HomeEditorial CommentDemocracy and constitutionalism in MDC

Democracy and constitutionalism in MDC

Over the past few weeks, acres of space in the press have been dedicated to try to show that the MDC is an undemocratic and violent party that does not respect constitutionalism. Empirical evidence however shows that the contrary is in fact true about the MDC.

sunday opinion douglas mwonzora

However, it is clear from the various writings that the understanding of constitutionalism is varied. Constitutionalism means that a country has a written constitution which it follows to the letter. In the context of a political party, it means that a party has a written constitution that it follows religiously.

Needless to say, the MDC has a written constitution.

As a party, the MDC has always followed its constitution. In terms of the constitution, all senior leaders of the party, including the president, are democratically elected by congress. In this regard constitutionalism entails an insistence that a president shall only be elected or removed at congress and not through some boardroom arrangement. Insistence that a president must be removed outside congress, at the same time professing to be a follower of constitutionalism is, with respect, to speak with a forked tongue.

The National Council of the party, which is the highest decision-making body outside congress, ruled in September 2013 that any leadership changes will only be done at the congress which is going to be held in 2016, unless the National Council or the president calls for an earlier congress in terms of the constitution of the party.

One individual or a group of individuals cannot vary that decision under the guise of constitutionalism! What is constitutional is for that individual to seek to convince the National Council or the president to convene an early Congress.

One can never validly accuse the MDC as lacking constitutionalism on the basis of its insistence that it will hold its congress when it is legally due in 2016.

Another area of great conceptual difficulty for some of the critics is how a member of the National Standing Committee can be dealt with once there are allegations of indiscipline against him. In this regard one accusation against Elton Mangoma is that after he wrote his paper and same was leaked to the press, the National Executive Committee of the party placed a ban on every official against discussing this issue with the press.

It is alleged that despite that order, the Deputy-Treasurer General acted in defiance of that order and granted interviews to radios and newspapers.

In terms of Article 12 of the MDC constitution, disciplinary proceedings can be commenced against a member of the National Standing Committee only where at least two thirds of the National Council has approved of that the charged. As soon as the National Council rules in favour of charging a member, that member is automatically suspended pending his appearance before a three member Independent Disciplinary Committee.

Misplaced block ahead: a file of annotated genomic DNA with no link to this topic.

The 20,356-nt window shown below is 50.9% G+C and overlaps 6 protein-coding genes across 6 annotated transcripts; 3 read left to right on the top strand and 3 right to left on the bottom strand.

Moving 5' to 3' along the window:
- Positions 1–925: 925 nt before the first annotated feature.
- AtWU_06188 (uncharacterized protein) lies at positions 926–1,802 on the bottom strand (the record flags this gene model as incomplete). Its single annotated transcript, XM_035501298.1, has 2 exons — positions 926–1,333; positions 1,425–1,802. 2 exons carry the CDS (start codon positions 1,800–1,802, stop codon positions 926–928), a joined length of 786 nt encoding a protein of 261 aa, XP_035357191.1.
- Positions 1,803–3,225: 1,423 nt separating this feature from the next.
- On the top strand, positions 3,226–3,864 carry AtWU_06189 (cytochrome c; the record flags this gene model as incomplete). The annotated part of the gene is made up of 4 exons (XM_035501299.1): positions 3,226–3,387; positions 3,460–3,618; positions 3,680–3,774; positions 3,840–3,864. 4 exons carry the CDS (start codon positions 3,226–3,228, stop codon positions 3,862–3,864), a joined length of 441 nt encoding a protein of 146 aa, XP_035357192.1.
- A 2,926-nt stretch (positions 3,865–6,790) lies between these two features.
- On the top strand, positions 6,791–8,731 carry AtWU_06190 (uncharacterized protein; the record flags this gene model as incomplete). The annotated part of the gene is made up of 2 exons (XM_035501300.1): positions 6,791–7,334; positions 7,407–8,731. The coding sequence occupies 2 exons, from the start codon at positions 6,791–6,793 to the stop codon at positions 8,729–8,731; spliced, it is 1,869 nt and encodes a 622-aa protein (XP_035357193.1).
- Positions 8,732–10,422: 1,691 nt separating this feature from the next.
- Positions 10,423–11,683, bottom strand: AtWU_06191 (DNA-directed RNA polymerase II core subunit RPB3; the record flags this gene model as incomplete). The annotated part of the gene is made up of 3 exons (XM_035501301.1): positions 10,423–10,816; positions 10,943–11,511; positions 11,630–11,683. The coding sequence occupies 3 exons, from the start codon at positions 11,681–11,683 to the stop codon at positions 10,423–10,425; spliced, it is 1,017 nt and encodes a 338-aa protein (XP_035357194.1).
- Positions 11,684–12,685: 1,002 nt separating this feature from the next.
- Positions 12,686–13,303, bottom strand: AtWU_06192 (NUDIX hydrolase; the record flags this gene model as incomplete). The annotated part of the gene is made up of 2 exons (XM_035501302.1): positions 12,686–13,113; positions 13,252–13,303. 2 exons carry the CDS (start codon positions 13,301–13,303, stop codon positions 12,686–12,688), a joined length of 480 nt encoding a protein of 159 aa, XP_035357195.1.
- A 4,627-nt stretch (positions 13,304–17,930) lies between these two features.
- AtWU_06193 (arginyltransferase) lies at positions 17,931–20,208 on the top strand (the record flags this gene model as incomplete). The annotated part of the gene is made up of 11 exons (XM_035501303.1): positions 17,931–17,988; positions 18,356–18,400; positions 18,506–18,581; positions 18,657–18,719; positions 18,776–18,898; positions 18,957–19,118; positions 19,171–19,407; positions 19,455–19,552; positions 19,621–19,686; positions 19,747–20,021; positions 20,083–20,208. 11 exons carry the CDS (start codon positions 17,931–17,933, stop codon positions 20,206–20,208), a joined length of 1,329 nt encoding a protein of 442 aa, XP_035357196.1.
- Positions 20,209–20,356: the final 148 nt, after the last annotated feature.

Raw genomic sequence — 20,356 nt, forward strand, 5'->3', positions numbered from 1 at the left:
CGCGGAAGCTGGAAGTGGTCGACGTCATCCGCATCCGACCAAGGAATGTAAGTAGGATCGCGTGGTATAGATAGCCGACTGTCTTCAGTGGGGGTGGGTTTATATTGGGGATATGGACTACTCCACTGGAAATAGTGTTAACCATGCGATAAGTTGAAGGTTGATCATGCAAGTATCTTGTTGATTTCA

This committee is made up of senior lawyers outside the party. In voting for or against charging a member, Article 12 does not say that the voting shall be by secret ballot. A valid vote took place in the national council and there was no single dissention on whether or not the charges should be preferred.

The official to bring the preliminary charges for purposes of the national council decision is the national chairperson who is clothed with disciplinary powers in terms of Article 9.3 of the MDC constitution. It is not correct that the preliminary charges can be brought by the secretary general as suggested by some.

This is because the secretary general’s powers are provided in Article 9.5 of the constitution. It is clear from the reading of Article 9.5 that the secretary general does not have disciplinary powers.

Another source of conceptual difficulty for the critics is their belief that before a person is suspended by the national council, he or she must argue his or her case before the national council. This can’t be correct for a number of reasons. First, Article 12 does not provide for such a procedure. Second, the national council is composed of more than 100 individuals and that group cannot sit to hear a case.

Third, hearing the accused person before the national council is to pre-empt the proceedings before the Independent Disciplinary Tribunal and actually renders the Tribunal irrelevant.

Due process starts once the charges have been preferred. It does not start before. In this regard, the accused person must be served with written charges.

He or she will be given an opportunity to answer to these charges before the Independent Disciplinary Tribunal. He is entitled to legal representation by a lawyer of his choice. Through his lawyer he can mount any defence, including attacking the manner in which his case was dealt with at any stage. He could also answer to the substance of the charges themselves.

It is thus too early for anybody to criticise the MDC before the process starts before the Independent Disciplinary Tribunal.

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